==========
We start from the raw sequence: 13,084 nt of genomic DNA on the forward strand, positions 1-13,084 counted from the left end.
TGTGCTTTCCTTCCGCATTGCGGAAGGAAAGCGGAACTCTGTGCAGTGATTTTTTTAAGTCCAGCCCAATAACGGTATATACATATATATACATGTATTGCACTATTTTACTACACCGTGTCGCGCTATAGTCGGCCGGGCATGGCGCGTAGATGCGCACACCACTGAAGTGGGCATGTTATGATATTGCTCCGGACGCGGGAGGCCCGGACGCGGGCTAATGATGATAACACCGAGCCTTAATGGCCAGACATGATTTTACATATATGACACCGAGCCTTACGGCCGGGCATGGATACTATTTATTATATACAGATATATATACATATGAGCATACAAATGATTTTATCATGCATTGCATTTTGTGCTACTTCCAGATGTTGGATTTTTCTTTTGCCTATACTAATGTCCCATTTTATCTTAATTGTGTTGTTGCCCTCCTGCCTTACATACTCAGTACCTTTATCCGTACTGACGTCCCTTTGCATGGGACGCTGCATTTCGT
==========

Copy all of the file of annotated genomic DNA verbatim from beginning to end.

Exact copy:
We start from the raw sequence: 13,084 nt of genomic DNA on the forward strand, positions 1-13,084 counted from the left end.
TGTGCTTTCCTTCCGCATTGCGGAAGGAAAGCGGAACTCTGTGCAGTGATTTTTTTAAGTCCAGCCCAATAACGGTATATACATATATATACATGTATTGCACTATTTTACTACACCGTGTCGCGCTATAGTCGGCCGGGCATGGCGCGTAGATGCGCACACCACTGAAGTGGGCATGTTATGATATTGCTCCGGACGCGGGAGGCCCGGACGCGGGCTAATGATGATAACACCGAGCCTTAATGGCCAGACATGATTTTACATATATGACACCGAGCCTTACGGCCGGGCATGGATACTATTTATTATATACAGATATATATACATATGAGCATACAAATGATTTTATCATGCATTGCATTTTGTGCTACTTCCAGATGTTGGATTTTTCTTTTGCCTATACTAATGTCCCATTTTATCTTAATTGTGTTGTTGCCCTCCTGCCTTACATACTCAGTACCTTTATCCGTACTGACGTCCCTTTGCATGGGACGCTGCATTTCGT